Gold prices rose nearly 1 percent Thursday on strong physical buying from Europe and Asia, less selling to cover equity losses and doubts the Eurozone can avoid serious financial damange from its sovereign debt woes.
Selling pressure also declined as outflows from exchange-traded products have been easing this week.
Globally, stocks were charging higher, with Hong Kong's Hang Seng up 5.67 percent and France CAC 40 index rising nearly 2 percent. Futures on the S& P 500 index pointed to a higher open.
After the first round of liquidity constraints and the global sell-off including gold, the investment case in 2012 for gold due to strong fundamental and macro-economic factors is regaining momentum, Bayram Dincer, an analyst at Switzerland's LGT Capital Management, told Bloomberg. In the last few trading days, $1,600 levels offer a good buying opportunity.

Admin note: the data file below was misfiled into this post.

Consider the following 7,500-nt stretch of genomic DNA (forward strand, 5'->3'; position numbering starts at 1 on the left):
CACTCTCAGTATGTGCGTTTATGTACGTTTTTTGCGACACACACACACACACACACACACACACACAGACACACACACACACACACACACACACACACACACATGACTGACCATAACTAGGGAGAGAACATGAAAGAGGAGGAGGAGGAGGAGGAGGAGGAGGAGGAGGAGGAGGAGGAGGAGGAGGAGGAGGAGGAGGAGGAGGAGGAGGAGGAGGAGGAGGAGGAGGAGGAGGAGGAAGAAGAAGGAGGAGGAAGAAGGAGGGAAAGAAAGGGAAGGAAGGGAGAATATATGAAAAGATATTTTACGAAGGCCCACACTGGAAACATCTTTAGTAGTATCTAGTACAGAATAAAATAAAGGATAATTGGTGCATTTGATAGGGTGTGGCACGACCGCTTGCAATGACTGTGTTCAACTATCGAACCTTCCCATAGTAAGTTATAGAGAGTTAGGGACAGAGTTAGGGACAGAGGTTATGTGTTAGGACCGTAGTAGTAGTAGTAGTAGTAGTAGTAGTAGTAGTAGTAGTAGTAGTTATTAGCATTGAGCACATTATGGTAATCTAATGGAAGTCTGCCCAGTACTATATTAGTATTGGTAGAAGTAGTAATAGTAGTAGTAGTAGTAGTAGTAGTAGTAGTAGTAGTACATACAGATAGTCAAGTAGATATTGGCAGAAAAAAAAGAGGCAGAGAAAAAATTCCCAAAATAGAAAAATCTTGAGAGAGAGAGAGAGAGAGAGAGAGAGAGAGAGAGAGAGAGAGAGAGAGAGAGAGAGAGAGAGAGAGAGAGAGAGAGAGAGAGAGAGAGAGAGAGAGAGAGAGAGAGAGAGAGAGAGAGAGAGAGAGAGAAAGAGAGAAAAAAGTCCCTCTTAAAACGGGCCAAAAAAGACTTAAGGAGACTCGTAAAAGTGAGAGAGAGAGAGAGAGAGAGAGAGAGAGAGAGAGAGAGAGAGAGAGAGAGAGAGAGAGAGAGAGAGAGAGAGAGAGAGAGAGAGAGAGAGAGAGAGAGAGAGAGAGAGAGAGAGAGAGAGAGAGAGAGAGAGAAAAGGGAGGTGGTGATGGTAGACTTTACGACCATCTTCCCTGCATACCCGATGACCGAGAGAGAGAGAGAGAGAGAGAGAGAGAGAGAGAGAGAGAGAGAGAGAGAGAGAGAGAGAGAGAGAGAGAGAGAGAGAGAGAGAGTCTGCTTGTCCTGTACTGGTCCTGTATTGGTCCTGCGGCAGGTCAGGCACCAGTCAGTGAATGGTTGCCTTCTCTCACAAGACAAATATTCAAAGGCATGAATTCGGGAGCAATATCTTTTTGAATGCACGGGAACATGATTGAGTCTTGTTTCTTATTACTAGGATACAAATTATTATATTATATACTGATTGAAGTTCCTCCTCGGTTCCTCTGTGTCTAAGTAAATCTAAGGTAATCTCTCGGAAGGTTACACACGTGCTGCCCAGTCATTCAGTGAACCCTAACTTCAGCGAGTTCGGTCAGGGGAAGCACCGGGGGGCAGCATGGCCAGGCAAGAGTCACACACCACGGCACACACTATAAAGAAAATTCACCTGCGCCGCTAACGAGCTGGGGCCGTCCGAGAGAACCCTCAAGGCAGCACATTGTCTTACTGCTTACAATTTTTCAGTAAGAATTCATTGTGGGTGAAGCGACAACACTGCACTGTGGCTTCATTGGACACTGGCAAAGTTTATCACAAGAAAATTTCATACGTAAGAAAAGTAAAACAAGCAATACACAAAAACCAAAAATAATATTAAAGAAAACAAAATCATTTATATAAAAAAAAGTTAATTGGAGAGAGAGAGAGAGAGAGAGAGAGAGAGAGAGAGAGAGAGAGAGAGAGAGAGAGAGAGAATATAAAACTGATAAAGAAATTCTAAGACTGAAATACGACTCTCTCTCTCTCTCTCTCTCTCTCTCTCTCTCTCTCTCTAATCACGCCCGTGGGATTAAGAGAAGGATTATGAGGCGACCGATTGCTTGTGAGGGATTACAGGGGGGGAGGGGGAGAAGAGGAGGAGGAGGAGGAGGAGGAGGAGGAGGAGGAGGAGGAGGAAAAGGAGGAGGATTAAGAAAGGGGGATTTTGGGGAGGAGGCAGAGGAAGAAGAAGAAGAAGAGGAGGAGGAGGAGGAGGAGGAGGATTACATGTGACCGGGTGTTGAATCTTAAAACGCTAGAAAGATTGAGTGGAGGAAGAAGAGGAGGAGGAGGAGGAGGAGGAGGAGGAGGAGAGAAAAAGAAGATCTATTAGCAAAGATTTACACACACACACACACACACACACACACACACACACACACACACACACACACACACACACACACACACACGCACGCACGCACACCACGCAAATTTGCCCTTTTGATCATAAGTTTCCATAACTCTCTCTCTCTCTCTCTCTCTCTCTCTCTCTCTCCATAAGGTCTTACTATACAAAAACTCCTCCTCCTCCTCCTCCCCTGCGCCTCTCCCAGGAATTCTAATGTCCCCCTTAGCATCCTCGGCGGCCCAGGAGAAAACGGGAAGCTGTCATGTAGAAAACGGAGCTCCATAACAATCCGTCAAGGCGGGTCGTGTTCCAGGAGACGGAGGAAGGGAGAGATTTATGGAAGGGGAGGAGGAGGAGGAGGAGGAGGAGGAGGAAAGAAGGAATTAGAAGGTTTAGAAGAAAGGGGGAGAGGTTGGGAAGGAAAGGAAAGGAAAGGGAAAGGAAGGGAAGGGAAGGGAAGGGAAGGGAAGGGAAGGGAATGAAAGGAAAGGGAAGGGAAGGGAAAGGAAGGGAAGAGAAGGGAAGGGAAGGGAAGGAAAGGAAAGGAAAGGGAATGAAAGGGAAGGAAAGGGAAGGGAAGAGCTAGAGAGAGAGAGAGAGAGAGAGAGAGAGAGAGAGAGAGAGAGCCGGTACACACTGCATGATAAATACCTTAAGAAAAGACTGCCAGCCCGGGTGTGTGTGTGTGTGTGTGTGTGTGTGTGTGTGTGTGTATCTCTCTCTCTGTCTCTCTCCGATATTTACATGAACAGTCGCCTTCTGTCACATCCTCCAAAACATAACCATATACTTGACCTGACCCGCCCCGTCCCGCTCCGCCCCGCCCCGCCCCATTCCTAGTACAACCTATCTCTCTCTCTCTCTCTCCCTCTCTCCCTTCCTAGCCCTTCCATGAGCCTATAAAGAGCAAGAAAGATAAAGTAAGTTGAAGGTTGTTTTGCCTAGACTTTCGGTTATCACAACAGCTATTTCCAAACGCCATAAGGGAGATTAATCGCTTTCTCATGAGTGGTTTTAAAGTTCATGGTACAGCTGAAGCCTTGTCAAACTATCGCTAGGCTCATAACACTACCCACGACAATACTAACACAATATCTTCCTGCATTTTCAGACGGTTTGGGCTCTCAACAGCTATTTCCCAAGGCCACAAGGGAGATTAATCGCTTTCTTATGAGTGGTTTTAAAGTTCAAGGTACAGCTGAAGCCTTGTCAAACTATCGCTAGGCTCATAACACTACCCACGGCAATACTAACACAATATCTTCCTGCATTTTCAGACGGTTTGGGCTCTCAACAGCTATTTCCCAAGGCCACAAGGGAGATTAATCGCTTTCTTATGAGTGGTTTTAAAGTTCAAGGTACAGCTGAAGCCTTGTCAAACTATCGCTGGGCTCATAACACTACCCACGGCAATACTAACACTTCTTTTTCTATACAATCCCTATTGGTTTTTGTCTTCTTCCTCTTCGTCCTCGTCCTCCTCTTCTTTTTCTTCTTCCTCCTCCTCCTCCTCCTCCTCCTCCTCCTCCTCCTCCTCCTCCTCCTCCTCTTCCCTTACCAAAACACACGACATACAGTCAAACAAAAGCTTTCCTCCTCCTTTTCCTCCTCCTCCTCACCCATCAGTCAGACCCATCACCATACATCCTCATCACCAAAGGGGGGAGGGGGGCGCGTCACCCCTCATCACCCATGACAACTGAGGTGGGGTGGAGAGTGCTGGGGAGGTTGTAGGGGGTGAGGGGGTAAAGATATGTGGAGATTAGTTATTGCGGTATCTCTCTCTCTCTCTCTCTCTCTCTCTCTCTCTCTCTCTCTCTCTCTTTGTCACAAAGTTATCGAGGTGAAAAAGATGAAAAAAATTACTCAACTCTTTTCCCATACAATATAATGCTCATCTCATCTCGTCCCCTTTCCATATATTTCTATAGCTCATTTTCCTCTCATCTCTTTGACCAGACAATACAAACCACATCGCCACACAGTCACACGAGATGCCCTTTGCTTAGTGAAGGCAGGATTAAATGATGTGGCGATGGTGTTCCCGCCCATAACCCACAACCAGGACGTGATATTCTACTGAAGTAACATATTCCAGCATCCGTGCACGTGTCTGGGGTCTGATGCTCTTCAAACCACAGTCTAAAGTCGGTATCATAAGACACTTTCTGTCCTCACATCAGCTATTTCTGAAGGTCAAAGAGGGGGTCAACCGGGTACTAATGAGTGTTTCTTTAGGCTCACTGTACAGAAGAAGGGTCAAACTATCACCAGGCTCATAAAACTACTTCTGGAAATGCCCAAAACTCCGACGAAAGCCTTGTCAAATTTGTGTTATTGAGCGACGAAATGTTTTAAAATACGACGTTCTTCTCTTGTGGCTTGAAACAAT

UBS strategist Edel Tully said physical demand for gold is strong, particularly from Asia.
With key festivals approaching in the next months, prices near $1,600 are attracting physical buyers eager to pre-empt the scramble for metal at the last minute, Tully wrote in a client note. In Europe, physical demand for gold also stayed strong.
The euro fell ahead of what economists predict will be an interest rate cut Thursday by the European Central Bank, and the dollar extended the previous day's gains against a basket of key currencies.
Gold for December deliver rose $3.70 to $1,645.30, while gold for immediate delivery fell $1.82 to $1,638.21.
Silver for December delivery climbed added 47 cents to $30.81, while silver for immediate delivery rose 44 cents to $30.76.